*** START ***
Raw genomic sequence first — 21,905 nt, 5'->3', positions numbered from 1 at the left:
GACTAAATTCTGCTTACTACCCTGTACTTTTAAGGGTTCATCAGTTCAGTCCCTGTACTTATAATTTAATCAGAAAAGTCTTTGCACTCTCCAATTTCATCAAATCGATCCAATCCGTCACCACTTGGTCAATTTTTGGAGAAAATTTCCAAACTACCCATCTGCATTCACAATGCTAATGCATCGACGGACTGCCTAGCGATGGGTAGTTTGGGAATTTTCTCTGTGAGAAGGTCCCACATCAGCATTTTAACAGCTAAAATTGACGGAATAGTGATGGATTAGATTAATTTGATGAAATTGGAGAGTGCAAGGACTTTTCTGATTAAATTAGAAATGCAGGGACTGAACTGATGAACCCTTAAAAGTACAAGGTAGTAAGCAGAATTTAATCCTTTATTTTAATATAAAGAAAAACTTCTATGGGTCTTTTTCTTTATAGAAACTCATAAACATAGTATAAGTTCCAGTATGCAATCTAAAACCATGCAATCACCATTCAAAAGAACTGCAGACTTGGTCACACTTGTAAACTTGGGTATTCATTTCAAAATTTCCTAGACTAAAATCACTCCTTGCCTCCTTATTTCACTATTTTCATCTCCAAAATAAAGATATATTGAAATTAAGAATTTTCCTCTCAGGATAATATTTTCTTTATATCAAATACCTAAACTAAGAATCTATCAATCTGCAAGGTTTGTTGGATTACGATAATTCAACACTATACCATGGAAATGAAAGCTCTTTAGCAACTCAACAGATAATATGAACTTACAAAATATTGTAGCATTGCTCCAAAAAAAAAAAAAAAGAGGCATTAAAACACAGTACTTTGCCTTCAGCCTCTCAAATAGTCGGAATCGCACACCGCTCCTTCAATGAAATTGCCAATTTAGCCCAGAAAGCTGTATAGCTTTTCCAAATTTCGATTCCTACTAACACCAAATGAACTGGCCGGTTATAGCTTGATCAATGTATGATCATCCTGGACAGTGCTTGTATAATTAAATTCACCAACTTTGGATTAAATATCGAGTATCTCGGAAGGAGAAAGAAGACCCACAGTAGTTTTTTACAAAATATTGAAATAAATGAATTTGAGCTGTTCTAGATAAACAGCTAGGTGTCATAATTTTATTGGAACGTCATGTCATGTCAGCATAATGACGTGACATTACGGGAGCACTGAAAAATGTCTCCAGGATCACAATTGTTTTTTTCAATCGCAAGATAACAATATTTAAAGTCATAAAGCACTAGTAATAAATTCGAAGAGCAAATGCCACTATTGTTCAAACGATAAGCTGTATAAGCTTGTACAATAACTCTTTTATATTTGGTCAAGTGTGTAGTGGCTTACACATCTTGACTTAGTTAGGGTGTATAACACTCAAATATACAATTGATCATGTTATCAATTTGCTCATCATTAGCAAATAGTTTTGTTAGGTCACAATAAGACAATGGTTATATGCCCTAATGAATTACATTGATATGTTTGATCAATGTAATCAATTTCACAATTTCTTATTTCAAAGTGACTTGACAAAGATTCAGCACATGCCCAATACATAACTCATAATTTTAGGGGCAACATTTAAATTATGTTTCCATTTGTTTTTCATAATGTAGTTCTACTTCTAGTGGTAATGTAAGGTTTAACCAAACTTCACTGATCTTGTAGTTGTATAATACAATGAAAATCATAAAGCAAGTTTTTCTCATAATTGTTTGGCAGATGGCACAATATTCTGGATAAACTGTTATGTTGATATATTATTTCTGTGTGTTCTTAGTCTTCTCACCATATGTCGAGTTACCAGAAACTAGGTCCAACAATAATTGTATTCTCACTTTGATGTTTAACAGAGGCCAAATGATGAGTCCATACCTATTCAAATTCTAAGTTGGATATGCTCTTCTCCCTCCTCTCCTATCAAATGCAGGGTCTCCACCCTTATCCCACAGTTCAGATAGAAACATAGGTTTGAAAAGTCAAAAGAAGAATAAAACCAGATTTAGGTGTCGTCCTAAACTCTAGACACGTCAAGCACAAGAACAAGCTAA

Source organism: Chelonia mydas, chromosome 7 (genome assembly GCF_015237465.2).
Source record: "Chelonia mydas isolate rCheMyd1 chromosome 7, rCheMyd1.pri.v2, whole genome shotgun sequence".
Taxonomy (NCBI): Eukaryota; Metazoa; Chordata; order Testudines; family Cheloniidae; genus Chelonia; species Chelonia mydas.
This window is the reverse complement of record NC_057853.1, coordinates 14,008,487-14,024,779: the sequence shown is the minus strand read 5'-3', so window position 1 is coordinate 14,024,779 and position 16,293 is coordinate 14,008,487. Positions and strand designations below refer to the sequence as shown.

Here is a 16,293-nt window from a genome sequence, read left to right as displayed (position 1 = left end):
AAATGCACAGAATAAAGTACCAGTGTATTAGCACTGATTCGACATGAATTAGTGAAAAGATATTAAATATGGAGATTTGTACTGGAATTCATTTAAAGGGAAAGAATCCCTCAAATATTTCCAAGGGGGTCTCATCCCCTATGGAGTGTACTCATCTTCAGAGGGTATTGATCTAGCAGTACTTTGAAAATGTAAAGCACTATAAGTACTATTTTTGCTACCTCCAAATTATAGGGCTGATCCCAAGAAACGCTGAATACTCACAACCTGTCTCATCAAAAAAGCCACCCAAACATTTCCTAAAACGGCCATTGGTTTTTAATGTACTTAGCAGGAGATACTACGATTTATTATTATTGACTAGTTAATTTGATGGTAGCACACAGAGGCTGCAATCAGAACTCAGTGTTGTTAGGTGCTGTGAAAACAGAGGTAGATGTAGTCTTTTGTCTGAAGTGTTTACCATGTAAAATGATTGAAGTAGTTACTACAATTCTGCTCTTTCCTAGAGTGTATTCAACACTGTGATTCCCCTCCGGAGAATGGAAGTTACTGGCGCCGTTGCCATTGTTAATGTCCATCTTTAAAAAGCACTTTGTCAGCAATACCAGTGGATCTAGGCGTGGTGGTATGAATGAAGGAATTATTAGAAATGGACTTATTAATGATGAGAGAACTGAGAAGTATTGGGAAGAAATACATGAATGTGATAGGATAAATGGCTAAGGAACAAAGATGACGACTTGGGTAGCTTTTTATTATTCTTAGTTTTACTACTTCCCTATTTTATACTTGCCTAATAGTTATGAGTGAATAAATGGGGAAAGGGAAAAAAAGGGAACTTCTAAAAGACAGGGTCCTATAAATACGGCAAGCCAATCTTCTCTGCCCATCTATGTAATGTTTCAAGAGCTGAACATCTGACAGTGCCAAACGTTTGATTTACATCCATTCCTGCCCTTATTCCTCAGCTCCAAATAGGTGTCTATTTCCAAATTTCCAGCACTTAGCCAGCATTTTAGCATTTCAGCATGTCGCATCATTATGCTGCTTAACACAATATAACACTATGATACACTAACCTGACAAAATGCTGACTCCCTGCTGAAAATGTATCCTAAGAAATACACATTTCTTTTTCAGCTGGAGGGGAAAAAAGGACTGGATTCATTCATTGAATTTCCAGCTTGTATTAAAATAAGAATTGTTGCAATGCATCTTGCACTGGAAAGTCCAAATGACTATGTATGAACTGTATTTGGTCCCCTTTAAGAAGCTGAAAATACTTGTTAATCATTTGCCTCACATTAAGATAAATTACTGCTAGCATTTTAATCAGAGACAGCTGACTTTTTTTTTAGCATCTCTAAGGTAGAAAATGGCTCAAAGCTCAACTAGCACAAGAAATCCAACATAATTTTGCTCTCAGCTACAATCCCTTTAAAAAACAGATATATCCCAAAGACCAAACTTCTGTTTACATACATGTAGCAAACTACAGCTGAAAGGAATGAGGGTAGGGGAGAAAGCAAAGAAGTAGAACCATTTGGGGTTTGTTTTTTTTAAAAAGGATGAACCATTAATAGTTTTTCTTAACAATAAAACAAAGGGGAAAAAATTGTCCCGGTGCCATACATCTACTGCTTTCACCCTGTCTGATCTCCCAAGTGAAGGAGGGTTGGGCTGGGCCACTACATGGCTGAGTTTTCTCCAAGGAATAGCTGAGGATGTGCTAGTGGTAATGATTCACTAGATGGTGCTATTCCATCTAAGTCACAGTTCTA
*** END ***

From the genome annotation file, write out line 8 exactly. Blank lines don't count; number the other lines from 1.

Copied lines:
AAATGCACAGAATAAAGTACCAGTGTATTAGCACTGATTCGACATGAATTAGTGAAAAGATATTAAATATGGAGATTTGTACTGGAATTCATTTAAAGGGAAAGAATCCCTCAAATATTTCCAAGGGGGTCTCATCCCCTATGGAGTGTACTCATCTTCAGAGGGTATTGATCTAGCAGTACTTTGAAAATGTAAAGCACTATAAGTACTATTTTTGCTACCTCCAAATTATAGGGCTGATCCCAAGAAACGCTGAATACTCACAACCTGTCTCATCAAAAAAGCCACCCAAACATTTCCTAAAACGGCCATTGGTTTTTAATGTACTTAGCAGGAGATACTACGATTTATTATTATTGACTAGTTAATTTGATGGTAGCACACAGAGGCTGCAATCAGAACTCAGTGTTGTTAGGTGCTGTGAAAACAGAGGTAGATGTAGTCTTTTGTCTGAAGTGTTTACCATGTAAAATGATTGAAGTAGTTACTACAATTCTGCTCTTTCCTAGAGTGTATTCAACACTGTGATTCCCCTCCGGAGAATGGAAGTTACTGGCGCCGTTGCCATTGTTAATGTCCATCTTTAAAAAGCACTTTGTCAGCAATACCAGTGGATCTAGGCGTGGTGGTATGAATGAAGGAATTATTAGAAATGGACTTATTAATGATGAGAGAACTGAGAAGTATTGGGAAGAAATACATGAATGTGATAGGATAAATGGCTAAGGAACAAAGATGACGACTTGGGTAGCTTTTTATTATTCTTAGTTTTACTACTTCCCTATTTTATACTTGCCTAATAGTTATGAGTGAATAAATGGGGAAAGGGAAAAAAAGGGAACTTCTAAAAGACAGGGTCCTATAAATACGGCAAGCCAATCTTCTCTGCCCATCTATGTAATGTTTCAAGAGCTGAACATCTGACAGTGCCAAACGTTTGATTTACATCCATTCCTGCCCTTATTCCTCAGCTCCAAATAGGTGTCTATTTCCAAATTTCCAGCACTTAGCCAGCATTTTAGCATTTCAGCATGTCGCATCATTATGCTGCTTAACACAATATAACACTATGATACACTAACCTGACAAAATGCTGACTCCCTGCTGAAAATGTATCCTAAGAAATACACATTTCTTTTTCAGCTGGAGGGGAAAAAAGGACTGGATTCATTCATTGAATTTCCAGCTTGTATTAAAATAAGAATTGTTGCAATGCATCTTGCACTGGAAAGTCCAAATGACTATGTATGAACTGTATTTGGTCCCCTTTAAGAAGCTGAAAATACTTGTTAATCATTTGCCTCACATTAAGATAAATTACTGCTAGCATTTTAATCAGAGACAGCTGACTTTTTTTTTAGCATCTCTAAGGTAGAAAATGGCTCAAAGCTCAACTAGCACAAGAAATCCAACATAATTTTGCTCTCAGCTACAATCCCTTTAAAAAACAGATATATCCCAAAGACCAAACTTCTGTTTACATACATGTAGCAAACTACAGCTGAAAGGAATGAGGGTAGGGGAGAAAGCAAAGAAGTAGAACCATTTGGGGTTTGTTTTTTTTAAAAAGGATGAACCATTAATAGTTTTTCTTAACAATAAAACAAAGGGGAAAAAATTGTCCCGGTGCCATACATCTACTGCTTTCACCCTGTCTGATCTCCCAAGTGAAGGAGGGTTGGGCTGGGCCACTACATGGCTGAGTTTTCTCCAAGGAATAGCTGAGGATGTGCTAGTGGTAATGATTCACTAGATGGTGCTATTCCATCTAAGTCACAGTTCTA